Most sincerely yours
Emily Tennyson

****************************

Courage poor heart of stone
I will not ask thee why
Thou cans’t not understand
That thou art left forever alone
Courage, poor stupid heart of stone:
Or if I ask thee why
Care not thou to reply
She is but dead & the time is of hand
When thou shalt more than die.

Edward Lear, letter to Emily Tennyson, 28 & 29 Oct 1855 (5431) thanking her and Alfred for his stay at Farringford

Edward Lear, letter to Emily Tennyson, 28&29 Oct 1855 (5431) thanking her and Alfred for his stay at Farringford.

After this affectionate letter of thanks follows an even longer note the next day, filled with nonsense words, sketches, and descriptions of Lear’s irritation at a social event. Lear closes by thanking Emily for her kind words before regretting that, in going abroad, ‘I shall not see you or Alfred again for a most brutal long time’.

Transcript:

[…] I have thought of Farringford at all times & seasons ever since I left. In the morning I see everything — even to the plate of mushrooms: then Hallam & Lionel come in, — & when they are gone, you, Alfred & Frank begin to talk like Gods together careless of mankind: — & so on, all through the day. According to the morbid nature of the animal, — I even complain sometimes that such rare flashes of light as such visits are to me, make the path darker after they are over: — a bright blue & green landscape with purple hills, & winding rivers, & unexplored forests, and airy downs, & trees & birds, & all sorts of calm repose, — exchanged for a dull dark plain horizonless, pathless, & covered with cloud above, while beneath are brambles & weariness.
I really do believe that I enjoy hardly any one thing on earth while it is present: — always looking back, or frettingly peering into the dim beyond. — With all this, I may say to you & Alfred, that the 3 or 4 days of the 16th-20th October/55, — were the best I have passed for many a long day. — If I live to grow old, & can hope to exist in England, I should like to be somewhere near you in one’s later days. — I wish sometimes you could settle near Park House. Then I might have a room in Boxley, & moon cripply cripply about those hills, & sometimes see by turns Hallam & Lionel’s children, & Frank’s grandchildren, & so slide pleasantly out of life. Alfred, by that time would have written endlessly, & there would be 6 or 8 thick green volumes of poems. I — possibly, — should be in the workhouse, but I know you would all come & see me.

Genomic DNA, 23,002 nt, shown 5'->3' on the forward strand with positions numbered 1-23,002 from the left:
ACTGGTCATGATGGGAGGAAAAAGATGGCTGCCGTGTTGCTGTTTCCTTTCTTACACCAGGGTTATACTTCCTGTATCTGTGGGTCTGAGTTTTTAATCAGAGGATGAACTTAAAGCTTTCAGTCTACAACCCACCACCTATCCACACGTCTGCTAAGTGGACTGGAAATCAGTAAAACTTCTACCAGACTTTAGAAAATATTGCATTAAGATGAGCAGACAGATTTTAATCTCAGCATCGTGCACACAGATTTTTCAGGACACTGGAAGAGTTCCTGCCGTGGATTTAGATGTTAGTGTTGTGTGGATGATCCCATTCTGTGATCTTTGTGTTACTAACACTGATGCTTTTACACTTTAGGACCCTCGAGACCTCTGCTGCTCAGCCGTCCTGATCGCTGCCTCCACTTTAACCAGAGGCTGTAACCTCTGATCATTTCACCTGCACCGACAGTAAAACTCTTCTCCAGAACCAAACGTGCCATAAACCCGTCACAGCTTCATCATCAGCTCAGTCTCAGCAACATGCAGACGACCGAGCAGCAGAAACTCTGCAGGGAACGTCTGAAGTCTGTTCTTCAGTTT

Now: — I won’t write any more nonsense, but be all statistic & beautiful common sense […].’

Emily Tennyson, letter to Edward Lear, 16 Dec 1854, writing to console and cheer him during his ‘morbids’ (5409)

Emily Tennyson, letter to Edward Lear, 16 Dec 1854, writing to console and cheer him during his 'morbids' (5409)

Lear would later say of Emily: ‘I should think, computing moderately, that 15 angels, several hundred of ordinary women, many philosophers, a heap of truly wise and kind mothers, 3 or 4 minor prophets and a lot of doctors and schoolmistresses, might all be boiled down, and yet their combined essence fall short of what Emily Tennyson is’ (letter to Chichester Fortescue, 12 June 1859).

Transcript:

Dear Mr. Lear,
Thank you for your most kind letter, but indeed there was no need for it. I have so strong a feeling of the uncertainty of all human things that I mean to burn it at once.
I see clearly that whether you will or not you positively must come here that little Hallam may make you laugh when he takes up his drum as he did the other evening and when I asked him where he was going
“To battle” he said.
The good time will come; only be of good cheer. Hard indeed it is when you have so many causes for sadness but I remember when I first met you the tone with which you said one Sunday evening “I can only sing Sunday songs today”, and I feel sure you must understand what those words mean “sorrowful but always rejoicing”. We cannot dispute the first right of your old friends to you and we will yield it with a good grace If only you promise as far as we mortals may promise to come and try here how you like the I.W climate.
I will meanwhile write and ask about bookings at Niton that if you should not like this place as well as I hope you will you may have a pleasant home ready there if possible.
I have been so long writing about the climate of the Undercliff this letter is too late for the post. The [Dr.?] of the Undercliff of course praises it but I will try and learn from Mr Peel all particulars of Niton, both as to climate and comfort. I know it is reported much warmer than this.
[…].

 

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Last updated: 2 August 2017